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Netanyahu: Lifting of Virus Lockdown Could Take a Year


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JERUSALEM, Israel – Israeli Prime Minister Benjamin Netanyahu said Wednesday that it could take a full year for Israel to completely emerge from its nationwide coronavirus lockdown.

Netanyahu told members of the Coronavirus Cabinet, which is leading the country’s fight against the outbreak, that “exiting the lockdown will be slow and gradual this time and could last even half a year to a year.”

Until more long-term decisions are made, the cabinet voted to extend the country’s shutdown until at least Oct 14. Originally, it was set to last from Sept. 18 until Oct. 11.

Citizens are currently banned from venturing a little more than half a mile from their homes, and they can only leave their properties for essential needs.

The Health Ministry presented a multi-phase plan that would allow private businesses to operate at 50% capacity and preschools to open in phase one.

This comes as Israel hit a landmark number of 9,000 new virus cases on Wednesday – the highest the country has seen since the outbreak began. The record high cases correlate to increased testing. The Health Ministry reported that 13.6% out of 65,694 tests on Wednesday came back positive.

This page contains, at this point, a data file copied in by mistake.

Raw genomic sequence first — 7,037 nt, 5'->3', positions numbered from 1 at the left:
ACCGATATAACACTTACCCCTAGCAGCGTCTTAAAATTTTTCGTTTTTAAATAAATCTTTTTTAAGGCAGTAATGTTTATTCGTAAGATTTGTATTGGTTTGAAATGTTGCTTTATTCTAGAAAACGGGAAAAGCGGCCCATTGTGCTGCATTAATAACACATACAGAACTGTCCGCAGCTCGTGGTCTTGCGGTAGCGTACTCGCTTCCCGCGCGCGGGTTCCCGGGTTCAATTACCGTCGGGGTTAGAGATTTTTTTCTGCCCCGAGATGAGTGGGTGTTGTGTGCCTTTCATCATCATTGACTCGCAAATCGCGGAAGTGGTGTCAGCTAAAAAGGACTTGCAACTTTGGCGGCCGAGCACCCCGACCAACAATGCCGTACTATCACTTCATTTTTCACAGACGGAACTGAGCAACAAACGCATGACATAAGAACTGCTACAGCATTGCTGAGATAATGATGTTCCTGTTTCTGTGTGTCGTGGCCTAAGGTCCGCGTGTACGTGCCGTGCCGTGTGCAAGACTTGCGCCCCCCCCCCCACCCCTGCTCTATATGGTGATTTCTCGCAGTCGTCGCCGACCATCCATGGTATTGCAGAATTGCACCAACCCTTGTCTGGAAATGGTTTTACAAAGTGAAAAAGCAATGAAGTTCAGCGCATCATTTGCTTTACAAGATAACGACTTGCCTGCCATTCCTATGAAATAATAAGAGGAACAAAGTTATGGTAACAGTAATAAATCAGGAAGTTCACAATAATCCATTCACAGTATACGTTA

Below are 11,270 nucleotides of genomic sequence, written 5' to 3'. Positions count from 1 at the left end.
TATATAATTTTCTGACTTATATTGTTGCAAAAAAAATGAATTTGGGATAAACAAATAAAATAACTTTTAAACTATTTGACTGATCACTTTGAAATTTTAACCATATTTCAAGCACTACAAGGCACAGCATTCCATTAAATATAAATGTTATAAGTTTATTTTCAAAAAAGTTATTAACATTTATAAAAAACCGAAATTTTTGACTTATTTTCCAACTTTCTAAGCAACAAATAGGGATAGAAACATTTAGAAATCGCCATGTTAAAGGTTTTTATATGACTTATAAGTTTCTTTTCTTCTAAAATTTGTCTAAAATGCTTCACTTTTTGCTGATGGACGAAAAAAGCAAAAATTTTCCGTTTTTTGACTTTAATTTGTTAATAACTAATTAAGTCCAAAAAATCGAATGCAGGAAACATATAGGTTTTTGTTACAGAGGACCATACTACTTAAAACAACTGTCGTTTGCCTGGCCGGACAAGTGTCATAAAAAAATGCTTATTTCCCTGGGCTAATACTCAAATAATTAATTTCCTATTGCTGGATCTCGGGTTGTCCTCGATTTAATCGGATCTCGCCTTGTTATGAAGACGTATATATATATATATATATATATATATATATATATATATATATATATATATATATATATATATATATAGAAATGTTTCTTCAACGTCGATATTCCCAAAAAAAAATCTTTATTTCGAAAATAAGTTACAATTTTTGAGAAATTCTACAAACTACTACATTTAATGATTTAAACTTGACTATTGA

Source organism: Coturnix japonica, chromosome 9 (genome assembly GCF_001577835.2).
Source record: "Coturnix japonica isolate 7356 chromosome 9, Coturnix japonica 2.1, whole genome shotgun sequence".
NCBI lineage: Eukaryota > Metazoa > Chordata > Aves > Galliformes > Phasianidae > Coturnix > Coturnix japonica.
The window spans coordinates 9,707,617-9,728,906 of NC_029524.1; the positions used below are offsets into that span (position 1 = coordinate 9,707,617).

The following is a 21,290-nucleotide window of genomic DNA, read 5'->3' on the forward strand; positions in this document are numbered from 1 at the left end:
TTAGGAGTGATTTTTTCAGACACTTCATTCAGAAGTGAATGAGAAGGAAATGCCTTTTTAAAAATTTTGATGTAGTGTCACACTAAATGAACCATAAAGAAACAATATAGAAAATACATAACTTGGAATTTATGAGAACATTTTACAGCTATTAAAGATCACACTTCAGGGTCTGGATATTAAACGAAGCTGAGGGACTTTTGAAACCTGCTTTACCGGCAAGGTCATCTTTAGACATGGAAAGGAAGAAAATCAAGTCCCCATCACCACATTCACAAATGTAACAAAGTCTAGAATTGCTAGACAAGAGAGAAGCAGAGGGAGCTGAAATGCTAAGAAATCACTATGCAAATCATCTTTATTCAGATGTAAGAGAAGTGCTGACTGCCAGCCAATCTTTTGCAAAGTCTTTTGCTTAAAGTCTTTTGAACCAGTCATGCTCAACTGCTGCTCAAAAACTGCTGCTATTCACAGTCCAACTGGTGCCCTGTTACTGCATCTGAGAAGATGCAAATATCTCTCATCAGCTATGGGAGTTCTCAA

Netanyahu told officials to prepare a plan for 5,000 gravely ill patients by next week. Netanyahu predicted there would be 1,500 seriously ill virus patients by Thursday. However, the Health Ministry reported Thursday morning there are currently 810 serious cases in the country.

Officials have warned hospitals will begin to be overwhelmed if the number of serious cases in the country goes above 800.

More than 248,000 people have been infected with the virus in Israel, 177,700 have recovered, and 1,571 people have died.

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About The Author


Emily Jones is a multi-media journalist for CBN News in Jerusalem. Before she moved to the Middle East in 2019, she spent years regularly traveling to the region to study the Israeli-Palestinian conflict, meet with government officials, and raise awareness about Christian persecution. During her college years, Emily served as president of Regent University's Christians United for Israel chapter and spoke alongside world leaders at numerous conferences and events. She is an active member of the Philos Project, an organization that seeks to promote positive Christian engagement with the Middle